Really? That's the only problem you see here? Of course Phra Chaibul has a motive; the Dhammakaya Temple is one of the wealthiest in Thailand, and caters to well-educated, modern Buddhists, virtually all of whom use computers on a daily basis. Integrating modern technology into religious beliefs is never a simple matter, and Phra Chaibul's statement that Steve Jobs has been reincarnated as a "powerful warrior-philosopher" must give some comfort to Buddhists who worry that today's electronic world bears little resemblance to Nirvana.
But stating that Phra Chaibul has a motive to make the claim is a pretty weak objection, and overlooks a much bigger difficulty, which is that there's not a shred of evidence that it's true. Isn't it curious that no one in the temple seems to be saying, "Can you show me any proof that Steve Jobs is living in a floating glass house with twenty servants?" Which would have been the first thing I'd have thought of. It's what I always think when people make strange claims, even when those claims are part of a well-respected, organized religion.
Maybe the reason for this is that the Motive Fallacy points fingers at specific people, whereas the demand for evidence knocks the pins out from underneath the entire belief system. If Phra Chaibul is making up the Steve Jobs story so that his temple will get donations, that says something about Phra Chaibul himself, but allows you to leave alone the belief in reincarnation and everything else it implies. Once you say, "Show me your evidence that this has happened," you've changed the ground rules -- and placed a demand that can be applied to any other statement that the religion has made. In fact, don't just show me hard evidence that Steve Jobs is living in bliss as a reincarnated warrior-philosopher; show me evidence that reincarnation happens at all. We know you religious leaders have motives for saying what you do; however, that statement is irrelevant. Give me some solid reason to believe that god, heaven, hell, and all the rest exist, other than pointing at a passage in a book and saying, "It says so right here." I'm going to hold your claims to the same gold standard of evidence that I do every other claim about how the world works.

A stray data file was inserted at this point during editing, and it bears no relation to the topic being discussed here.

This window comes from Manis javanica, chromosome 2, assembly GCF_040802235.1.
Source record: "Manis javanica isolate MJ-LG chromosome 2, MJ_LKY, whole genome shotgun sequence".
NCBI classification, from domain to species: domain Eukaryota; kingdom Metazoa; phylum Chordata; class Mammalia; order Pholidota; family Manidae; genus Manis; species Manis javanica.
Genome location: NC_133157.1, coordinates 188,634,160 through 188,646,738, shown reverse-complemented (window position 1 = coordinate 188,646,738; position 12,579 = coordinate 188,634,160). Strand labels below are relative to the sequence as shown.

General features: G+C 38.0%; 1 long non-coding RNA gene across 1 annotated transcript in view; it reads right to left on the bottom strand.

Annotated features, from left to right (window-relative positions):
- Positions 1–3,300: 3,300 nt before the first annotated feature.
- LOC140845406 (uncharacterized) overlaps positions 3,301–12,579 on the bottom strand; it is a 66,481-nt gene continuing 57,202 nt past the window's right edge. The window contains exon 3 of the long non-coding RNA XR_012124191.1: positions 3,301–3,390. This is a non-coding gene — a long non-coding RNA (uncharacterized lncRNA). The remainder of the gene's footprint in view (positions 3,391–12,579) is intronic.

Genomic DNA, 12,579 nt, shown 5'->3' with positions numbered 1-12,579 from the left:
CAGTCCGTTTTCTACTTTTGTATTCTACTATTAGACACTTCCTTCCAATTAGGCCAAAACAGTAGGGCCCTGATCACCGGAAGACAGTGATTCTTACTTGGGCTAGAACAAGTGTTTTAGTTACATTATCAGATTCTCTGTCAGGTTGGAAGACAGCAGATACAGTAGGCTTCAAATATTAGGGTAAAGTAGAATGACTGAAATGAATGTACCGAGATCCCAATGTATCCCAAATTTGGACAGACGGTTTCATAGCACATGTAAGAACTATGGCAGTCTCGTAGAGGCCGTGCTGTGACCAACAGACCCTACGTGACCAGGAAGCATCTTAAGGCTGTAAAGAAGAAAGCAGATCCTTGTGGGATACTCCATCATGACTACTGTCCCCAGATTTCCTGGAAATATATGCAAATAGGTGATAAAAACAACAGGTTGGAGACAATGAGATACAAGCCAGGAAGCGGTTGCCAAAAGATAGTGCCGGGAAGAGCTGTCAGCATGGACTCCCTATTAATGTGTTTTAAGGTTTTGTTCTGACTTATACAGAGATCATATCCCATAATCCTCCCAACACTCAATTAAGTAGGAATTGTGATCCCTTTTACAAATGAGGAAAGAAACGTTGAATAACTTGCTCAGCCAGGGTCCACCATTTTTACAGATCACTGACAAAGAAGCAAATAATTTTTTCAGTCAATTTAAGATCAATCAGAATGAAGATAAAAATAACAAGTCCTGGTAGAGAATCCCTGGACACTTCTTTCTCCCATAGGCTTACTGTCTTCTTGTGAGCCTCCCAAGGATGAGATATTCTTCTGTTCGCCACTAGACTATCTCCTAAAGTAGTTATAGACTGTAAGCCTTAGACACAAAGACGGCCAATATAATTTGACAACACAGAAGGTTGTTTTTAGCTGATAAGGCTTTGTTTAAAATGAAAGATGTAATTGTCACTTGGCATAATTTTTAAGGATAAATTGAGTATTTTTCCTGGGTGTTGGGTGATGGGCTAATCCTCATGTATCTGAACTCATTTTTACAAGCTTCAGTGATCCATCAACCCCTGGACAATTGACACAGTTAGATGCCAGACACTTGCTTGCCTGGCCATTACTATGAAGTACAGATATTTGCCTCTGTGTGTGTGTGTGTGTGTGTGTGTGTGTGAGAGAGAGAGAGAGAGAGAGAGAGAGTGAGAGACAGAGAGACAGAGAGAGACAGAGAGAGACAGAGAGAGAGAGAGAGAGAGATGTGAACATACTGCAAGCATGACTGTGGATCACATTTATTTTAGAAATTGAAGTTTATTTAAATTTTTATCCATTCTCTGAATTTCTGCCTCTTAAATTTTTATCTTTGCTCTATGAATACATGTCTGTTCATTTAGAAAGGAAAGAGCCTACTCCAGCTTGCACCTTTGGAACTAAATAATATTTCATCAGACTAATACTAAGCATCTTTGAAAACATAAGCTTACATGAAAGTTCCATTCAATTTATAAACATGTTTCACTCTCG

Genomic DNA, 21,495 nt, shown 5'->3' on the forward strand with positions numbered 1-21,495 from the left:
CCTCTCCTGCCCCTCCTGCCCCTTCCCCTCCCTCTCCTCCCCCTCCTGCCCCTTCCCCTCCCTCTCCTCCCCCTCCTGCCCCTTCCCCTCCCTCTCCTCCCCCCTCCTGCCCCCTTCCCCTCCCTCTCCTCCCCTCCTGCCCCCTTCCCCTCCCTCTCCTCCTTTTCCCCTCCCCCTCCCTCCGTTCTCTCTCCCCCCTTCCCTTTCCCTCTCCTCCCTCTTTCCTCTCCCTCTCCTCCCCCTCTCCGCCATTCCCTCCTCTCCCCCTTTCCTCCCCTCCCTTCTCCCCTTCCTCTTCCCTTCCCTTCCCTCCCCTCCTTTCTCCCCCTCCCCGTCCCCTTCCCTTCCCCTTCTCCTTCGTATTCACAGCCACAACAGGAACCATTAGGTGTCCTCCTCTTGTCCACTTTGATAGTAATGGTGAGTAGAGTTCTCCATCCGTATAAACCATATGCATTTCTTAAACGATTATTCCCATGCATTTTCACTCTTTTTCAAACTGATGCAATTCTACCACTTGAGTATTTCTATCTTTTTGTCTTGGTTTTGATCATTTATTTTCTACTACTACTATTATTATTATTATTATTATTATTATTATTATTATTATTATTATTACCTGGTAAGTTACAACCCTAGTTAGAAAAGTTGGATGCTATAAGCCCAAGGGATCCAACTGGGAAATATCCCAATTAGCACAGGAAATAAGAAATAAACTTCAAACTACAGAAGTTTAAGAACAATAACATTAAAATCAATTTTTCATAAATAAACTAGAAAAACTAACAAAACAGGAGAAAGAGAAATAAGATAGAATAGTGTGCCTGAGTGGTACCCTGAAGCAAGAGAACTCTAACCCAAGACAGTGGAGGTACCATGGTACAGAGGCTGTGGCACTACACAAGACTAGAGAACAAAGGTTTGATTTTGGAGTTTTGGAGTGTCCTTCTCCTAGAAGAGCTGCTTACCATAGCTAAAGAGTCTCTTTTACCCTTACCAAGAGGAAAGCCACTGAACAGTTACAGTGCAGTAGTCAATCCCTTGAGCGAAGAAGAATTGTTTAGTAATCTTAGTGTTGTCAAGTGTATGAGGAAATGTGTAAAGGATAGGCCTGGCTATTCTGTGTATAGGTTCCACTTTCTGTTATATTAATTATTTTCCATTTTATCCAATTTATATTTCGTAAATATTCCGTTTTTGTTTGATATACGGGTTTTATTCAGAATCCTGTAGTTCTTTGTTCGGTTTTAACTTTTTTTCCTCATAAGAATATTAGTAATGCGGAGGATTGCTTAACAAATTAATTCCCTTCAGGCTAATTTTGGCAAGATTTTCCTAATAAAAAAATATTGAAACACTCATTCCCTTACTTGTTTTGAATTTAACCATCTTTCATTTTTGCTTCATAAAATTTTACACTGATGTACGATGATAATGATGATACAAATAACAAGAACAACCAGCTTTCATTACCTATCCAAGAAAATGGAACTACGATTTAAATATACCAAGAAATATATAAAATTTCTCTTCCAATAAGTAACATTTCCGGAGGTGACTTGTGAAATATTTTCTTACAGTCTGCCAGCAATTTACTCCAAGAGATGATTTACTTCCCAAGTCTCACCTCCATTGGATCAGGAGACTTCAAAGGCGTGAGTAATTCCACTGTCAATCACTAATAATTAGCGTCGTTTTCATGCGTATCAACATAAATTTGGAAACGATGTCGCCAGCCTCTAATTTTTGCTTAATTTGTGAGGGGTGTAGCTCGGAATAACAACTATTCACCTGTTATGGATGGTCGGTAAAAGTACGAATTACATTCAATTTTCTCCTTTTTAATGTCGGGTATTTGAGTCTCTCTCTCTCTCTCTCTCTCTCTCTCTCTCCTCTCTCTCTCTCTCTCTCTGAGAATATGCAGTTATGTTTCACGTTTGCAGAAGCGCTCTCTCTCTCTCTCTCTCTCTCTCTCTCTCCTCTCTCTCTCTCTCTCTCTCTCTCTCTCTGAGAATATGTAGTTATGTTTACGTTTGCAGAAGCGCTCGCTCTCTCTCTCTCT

Prominent evolutionary biologist Stephen Jay Gould famously said that science and religion were "non-overlapping magisteria" -- separate ways of understanding the world, whose methods (and thus standards for establishing truth) were different. Science is primarily external, and verifiable; religion internal, and unverifiable. While Gould was a great writer and a brilliant man, I've never thought this made the least bit of sense. Science's stance -- that our understanding of how the universe behaves is discoverable, and can only be based upon hard evidence -- is really the only reliable protocol we have. Saying that religious statements don't have to meet the same standard of evidence as scientific ones means that religious leaders can make any damnfool claims they want, and they can't be challenged to prove what they're saying. But the weak, Motive Fallacy response that Phra Chaibul got after his bizarre public statement is an indication of how few people really want to go there.